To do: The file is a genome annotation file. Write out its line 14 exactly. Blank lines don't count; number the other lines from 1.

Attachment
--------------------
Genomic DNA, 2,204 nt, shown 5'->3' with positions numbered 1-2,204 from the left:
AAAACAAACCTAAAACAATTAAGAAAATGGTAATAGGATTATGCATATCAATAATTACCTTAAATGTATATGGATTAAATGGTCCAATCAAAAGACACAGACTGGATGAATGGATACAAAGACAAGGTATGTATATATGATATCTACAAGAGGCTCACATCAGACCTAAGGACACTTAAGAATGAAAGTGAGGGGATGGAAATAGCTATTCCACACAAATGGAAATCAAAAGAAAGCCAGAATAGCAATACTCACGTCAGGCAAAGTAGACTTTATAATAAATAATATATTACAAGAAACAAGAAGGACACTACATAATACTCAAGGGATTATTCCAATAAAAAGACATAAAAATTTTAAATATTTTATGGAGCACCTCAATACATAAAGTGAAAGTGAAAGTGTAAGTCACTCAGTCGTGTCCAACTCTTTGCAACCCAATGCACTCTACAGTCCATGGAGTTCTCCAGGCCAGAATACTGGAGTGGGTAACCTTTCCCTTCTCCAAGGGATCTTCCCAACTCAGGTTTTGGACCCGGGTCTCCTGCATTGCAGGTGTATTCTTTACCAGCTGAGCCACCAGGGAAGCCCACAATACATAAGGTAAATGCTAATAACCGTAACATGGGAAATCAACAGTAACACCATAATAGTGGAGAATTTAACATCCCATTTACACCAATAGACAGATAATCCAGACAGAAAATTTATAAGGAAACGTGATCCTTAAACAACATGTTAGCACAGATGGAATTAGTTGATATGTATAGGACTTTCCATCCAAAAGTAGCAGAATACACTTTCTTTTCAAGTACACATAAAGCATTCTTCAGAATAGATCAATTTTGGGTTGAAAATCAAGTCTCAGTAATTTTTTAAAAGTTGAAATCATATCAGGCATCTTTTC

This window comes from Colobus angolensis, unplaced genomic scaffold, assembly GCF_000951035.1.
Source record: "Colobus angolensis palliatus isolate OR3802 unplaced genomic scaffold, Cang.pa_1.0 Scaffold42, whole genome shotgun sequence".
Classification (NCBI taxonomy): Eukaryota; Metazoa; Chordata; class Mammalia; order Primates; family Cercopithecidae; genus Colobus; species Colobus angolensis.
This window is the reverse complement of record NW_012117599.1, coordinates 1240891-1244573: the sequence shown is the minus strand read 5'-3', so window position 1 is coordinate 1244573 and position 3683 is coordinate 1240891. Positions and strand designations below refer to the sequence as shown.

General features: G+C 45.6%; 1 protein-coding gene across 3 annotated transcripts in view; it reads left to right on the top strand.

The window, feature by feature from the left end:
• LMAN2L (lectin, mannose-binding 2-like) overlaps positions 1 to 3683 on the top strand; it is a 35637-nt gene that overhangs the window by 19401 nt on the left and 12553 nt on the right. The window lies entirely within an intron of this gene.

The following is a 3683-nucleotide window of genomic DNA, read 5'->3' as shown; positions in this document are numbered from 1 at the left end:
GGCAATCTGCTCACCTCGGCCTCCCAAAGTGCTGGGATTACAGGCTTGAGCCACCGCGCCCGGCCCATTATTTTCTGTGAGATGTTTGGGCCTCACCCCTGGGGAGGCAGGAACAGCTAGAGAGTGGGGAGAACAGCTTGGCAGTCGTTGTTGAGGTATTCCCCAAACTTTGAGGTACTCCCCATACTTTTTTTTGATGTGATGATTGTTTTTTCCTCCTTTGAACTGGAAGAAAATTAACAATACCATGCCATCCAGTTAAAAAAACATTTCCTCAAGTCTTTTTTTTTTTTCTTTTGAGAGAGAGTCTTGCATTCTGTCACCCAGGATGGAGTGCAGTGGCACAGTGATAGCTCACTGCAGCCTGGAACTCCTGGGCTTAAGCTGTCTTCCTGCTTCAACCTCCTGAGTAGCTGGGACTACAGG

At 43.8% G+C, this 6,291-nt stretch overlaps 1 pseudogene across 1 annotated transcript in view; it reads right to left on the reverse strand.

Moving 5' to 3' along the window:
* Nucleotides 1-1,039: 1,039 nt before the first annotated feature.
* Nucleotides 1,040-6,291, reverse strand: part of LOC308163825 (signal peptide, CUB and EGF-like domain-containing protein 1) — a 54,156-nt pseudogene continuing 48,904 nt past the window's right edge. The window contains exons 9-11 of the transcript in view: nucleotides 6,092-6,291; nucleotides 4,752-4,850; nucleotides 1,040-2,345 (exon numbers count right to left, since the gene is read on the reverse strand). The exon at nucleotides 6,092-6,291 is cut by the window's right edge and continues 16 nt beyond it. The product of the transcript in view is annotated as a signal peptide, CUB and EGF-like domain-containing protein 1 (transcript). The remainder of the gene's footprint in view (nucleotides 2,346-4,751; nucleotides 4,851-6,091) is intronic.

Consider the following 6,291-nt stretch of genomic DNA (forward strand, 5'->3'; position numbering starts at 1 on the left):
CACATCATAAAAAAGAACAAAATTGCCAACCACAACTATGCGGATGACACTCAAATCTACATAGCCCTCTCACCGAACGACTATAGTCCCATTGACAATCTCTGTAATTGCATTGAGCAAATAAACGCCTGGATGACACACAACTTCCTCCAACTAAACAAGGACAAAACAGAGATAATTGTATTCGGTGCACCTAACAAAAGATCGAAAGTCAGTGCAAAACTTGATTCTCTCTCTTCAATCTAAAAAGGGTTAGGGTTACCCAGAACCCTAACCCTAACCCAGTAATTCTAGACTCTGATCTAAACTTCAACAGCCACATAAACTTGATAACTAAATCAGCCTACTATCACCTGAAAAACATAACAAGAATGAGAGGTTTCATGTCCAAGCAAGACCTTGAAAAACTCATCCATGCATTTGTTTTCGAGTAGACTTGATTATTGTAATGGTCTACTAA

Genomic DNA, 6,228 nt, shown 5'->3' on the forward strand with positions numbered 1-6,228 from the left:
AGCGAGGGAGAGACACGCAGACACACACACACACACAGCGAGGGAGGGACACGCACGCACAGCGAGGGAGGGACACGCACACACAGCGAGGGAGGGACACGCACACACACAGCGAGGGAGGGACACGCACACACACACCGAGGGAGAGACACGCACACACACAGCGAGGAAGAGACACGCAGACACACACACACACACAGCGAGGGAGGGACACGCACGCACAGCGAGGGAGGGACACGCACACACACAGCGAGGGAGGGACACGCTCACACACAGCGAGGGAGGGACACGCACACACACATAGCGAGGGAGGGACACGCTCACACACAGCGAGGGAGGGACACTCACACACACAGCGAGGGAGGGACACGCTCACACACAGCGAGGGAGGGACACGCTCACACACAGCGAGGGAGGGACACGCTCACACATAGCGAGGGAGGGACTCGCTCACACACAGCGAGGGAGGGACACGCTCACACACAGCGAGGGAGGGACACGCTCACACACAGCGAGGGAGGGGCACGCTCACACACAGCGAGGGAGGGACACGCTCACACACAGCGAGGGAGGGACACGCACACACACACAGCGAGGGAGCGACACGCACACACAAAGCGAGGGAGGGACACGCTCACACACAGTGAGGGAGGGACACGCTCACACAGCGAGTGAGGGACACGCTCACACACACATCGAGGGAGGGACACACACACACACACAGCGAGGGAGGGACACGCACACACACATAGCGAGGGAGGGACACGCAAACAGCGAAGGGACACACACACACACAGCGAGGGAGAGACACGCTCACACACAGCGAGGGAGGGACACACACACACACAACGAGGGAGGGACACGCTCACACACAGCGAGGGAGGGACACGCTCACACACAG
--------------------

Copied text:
* Nucleotides 1-1,039: 1,039 nt before the first annotated feature.